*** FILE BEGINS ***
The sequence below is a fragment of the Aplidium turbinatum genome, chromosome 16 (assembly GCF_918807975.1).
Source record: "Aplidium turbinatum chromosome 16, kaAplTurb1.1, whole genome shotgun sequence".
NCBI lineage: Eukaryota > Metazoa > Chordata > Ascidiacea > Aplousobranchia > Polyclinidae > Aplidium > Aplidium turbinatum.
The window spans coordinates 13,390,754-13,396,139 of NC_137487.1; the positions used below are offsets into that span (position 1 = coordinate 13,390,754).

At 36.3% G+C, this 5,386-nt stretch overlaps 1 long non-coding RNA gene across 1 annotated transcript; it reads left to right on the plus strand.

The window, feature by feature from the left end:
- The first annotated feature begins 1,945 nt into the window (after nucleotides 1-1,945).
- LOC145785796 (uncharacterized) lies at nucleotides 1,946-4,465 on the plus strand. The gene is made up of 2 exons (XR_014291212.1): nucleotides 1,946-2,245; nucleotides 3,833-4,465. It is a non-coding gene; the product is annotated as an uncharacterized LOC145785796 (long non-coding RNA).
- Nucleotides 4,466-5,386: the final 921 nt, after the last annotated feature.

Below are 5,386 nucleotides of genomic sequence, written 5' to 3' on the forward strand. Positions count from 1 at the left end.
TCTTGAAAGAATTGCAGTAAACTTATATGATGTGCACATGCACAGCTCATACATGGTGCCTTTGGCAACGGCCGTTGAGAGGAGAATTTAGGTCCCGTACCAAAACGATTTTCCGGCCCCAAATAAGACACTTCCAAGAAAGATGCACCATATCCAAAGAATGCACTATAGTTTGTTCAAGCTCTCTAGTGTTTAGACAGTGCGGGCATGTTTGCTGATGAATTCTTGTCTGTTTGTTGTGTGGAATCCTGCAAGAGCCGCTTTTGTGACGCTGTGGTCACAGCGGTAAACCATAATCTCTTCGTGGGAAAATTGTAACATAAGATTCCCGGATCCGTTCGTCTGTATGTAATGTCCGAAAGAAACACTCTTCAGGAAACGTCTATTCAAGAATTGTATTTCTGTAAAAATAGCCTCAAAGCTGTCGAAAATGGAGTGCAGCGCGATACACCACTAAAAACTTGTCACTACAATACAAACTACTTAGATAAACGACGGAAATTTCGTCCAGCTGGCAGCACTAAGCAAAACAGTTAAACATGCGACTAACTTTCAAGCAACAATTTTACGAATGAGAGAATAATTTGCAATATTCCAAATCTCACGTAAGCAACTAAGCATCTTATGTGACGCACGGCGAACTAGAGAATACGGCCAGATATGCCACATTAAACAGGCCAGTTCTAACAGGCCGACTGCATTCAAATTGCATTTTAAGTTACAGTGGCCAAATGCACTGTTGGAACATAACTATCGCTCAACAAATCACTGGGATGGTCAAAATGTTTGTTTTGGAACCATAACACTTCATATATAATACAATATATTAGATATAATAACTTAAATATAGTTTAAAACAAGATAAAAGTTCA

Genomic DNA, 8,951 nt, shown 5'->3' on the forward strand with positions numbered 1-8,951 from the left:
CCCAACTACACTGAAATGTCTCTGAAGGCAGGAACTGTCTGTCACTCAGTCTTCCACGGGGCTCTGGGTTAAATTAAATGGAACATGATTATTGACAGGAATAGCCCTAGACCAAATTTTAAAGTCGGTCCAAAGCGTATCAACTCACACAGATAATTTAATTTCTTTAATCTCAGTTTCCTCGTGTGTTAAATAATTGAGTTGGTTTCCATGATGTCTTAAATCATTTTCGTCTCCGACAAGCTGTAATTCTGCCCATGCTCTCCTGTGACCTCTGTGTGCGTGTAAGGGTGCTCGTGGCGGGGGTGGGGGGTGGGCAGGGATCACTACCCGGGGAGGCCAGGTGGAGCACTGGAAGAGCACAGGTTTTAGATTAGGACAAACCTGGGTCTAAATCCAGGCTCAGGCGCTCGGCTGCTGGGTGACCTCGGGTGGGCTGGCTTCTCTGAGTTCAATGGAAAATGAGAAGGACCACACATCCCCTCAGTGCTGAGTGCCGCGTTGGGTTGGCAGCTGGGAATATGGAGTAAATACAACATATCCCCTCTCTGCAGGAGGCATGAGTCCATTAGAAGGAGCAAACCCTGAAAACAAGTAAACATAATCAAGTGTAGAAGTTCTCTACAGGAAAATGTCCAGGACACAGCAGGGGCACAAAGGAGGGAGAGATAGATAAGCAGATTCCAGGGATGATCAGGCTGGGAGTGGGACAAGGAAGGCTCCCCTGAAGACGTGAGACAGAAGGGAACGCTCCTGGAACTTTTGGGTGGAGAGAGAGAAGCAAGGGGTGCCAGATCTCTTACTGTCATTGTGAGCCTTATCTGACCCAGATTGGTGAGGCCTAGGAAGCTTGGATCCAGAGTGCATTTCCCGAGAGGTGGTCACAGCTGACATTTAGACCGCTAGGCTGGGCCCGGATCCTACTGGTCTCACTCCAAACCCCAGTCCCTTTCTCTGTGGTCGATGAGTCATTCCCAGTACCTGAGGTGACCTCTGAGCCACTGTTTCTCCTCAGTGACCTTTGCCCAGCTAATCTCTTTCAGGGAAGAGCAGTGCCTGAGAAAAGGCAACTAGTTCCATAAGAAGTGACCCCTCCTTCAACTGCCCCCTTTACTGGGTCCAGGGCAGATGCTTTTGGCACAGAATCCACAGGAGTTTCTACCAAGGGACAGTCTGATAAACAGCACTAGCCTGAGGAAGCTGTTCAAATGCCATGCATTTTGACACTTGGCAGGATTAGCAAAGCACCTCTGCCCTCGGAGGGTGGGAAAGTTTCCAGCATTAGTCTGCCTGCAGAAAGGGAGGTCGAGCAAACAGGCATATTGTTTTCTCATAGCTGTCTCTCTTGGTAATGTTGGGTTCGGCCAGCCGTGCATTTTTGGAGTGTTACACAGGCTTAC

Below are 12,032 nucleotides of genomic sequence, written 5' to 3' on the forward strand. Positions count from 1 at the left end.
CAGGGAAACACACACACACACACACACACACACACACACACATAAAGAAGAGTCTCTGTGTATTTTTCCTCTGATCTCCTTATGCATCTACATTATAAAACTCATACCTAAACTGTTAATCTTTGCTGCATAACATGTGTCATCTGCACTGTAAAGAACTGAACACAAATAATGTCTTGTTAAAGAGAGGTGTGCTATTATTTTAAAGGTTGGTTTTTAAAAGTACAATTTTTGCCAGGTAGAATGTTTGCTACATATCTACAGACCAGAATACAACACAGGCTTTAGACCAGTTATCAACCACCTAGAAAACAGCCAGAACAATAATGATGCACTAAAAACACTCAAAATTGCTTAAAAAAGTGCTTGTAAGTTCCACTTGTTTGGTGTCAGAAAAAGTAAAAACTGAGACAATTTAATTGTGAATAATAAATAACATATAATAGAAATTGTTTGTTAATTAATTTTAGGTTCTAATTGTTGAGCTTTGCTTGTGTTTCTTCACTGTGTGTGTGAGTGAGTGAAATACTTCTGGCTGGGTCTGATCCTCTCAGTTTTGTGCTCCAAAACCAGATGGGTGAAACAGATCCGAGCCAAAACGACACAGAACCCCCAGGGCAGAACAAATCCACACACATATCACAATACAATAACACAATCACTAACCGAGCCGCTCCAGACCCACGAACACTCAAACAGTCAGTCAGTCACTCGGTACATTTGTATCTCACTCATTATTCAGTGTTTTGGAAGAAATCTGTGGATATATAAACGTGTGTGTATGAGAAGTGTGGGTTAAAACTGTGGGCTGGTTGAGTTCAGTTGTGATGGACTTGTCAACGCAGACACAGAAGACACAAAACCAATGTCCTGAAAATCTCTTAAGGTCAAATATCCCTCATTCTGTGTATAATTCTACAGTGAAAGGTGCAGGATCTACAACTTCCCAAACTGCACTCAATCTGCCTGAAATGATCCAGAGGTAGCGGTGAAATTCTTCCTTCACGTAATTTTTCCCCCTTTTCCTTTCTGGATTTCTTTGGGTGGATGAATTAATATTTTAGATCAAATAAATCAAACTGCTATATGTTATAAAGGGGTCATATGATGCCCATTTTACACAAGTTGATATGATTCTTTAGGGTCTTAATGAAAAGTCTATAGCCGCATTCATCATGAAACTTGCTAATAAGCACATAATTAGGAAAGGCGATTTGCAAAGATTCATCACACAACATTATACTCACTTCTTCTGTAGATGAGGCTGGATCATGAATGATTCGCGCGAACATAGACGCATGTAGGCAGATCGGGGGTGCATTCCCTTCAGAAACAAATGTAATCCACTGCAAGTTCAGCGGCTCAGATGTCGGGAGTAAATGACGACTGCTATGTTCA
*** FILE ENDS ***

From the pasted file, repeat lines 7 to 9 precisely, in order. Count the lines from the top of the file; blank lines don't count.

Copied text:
- The first annotated feature begins 1,945 nt into the window (after nucleotides 1-1,945).
- LOC145785796 (uncharacterized) lies at nucleotides 1,946-4,465 on the plus strand. The gene is made up of 2 exons (XR_014291212.1): nucleotides 1,946-2,245; nucleotides 3,833-4,465. It is a non-coding gene; the product is annotated as an uncharacterized LOC145785796 (long non-coding RNA).
- Nucleotides 4,466-5,386: the final 921 nt, after the last annotated feature.